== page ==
Savigny’s concept of Volksgeist – it means national character. This concept was served as a warning against hasty legislations and introduction the revolutionary abstract ideas on the legal system unless it was something that arose out of the will of the people. Deliberate legislation should not be the origin of law.
He was in fact criticized by many jurists who believed that his theory of Volksgeist was too wide and ambiguous to have any definitive value. In the scenario where there are many cultures, it becomes difficult to decide exactly which culture embodies the spirit of the people. This theory doesn’t take into consideration the minorities. Charles Allen was of the view that customs were not the outcome of common consciousness of the people, but the result of the interest of a strong and powerful ruling class. Stone believed that the efficiency of the legislation was ignored by Savigny.
Henry Maine – he was famous for his publication of his book “ancient Law” and was the first empirical philosopher of law and the founder of the English historical school of law. Savigny’s views were later carried on by henry Maine. He favored the codification and legislation of law. He has described the development of law into 4 stages-
- First stage
- Rulers are understood to be acting divine inspiration; the laws being made on the command of the rulers. The judgement pronounced by the king was considered to bt the very judgement given God or some divine body. The king was not the law maker but merely an executor of the judgements given by god.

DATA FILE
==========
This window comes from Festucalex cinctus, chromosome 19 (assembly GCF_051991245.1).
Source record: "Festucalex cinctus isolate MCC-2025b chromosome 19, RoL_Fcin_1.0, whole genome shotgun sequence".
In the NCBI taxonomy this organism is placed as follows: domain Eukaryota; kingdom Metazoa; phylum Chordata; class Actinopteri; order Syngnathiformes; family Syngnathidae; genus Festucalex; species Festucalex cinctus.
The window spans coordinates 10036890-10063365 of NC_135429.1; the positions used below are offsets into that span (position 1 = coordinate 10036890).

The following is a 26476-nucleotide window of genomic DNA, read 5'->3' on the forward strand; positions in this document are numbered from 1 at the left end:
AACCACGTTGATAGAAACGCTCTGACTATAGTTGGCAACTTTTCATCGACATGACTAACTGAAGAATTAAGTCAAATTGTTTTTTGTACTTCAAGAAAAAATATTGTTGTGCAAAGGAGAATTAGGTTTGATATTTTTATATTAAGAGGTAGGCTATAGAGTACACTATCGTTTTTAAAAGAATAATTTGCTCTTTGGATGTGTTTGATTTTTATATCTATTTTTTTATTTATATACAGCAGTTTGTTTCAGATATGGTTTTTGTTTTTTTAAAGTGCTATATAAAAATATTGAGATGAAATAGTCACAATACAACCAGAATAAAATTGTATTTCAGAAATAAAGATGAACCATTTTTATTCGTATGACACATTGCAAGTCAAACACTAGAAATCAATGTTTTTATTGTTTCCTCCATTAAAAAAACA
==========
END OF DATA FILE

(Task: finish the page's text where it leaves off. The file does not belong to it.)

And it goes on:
- Second stage
- The commands given by the ruler was then converted into customary law of that region. The custom would prevail in the majority of ruling class. Customs seemed to have succeeded to the right and the authority of the king
- Third stage
- The administration and knowledge of the customs goes into the hands of the minority. The knowledge of customs would go into the hands of a minority class because the weakening of the lawmaking power of the priests who were the original law-makers
- Fourth stage
- In the last stage, the law would be codified and promulgated
But sadly, this type of evolution was also criticized because the sources were questioned. Law was looked at from an authoritative perspective and not obedience. An Elitist point of view had been given to law and did not give much importance to the people who were part of remote areas and even did not care about the evolution of law
Montesquieu – according to Maine, the first jurist to adopt the historical school was Montesquieu. He believes that it is irrelevant to discuss whether the law was bad or good because it depended on political, social, environmental conditions prevailing in society. He even concluded that law was the creation of the climate, accident, local situation or imposture. He believed that law had to change along with the changing needs of society. He believed that law should change with needs of the people. One of his well- known books was ‘the spirit of laws’. He represented his beliefs in political enlightenment ideas and suggested the laws that would be required to modify according to needs of people.
Author: Palguna M,
School of Law Christ University 2 year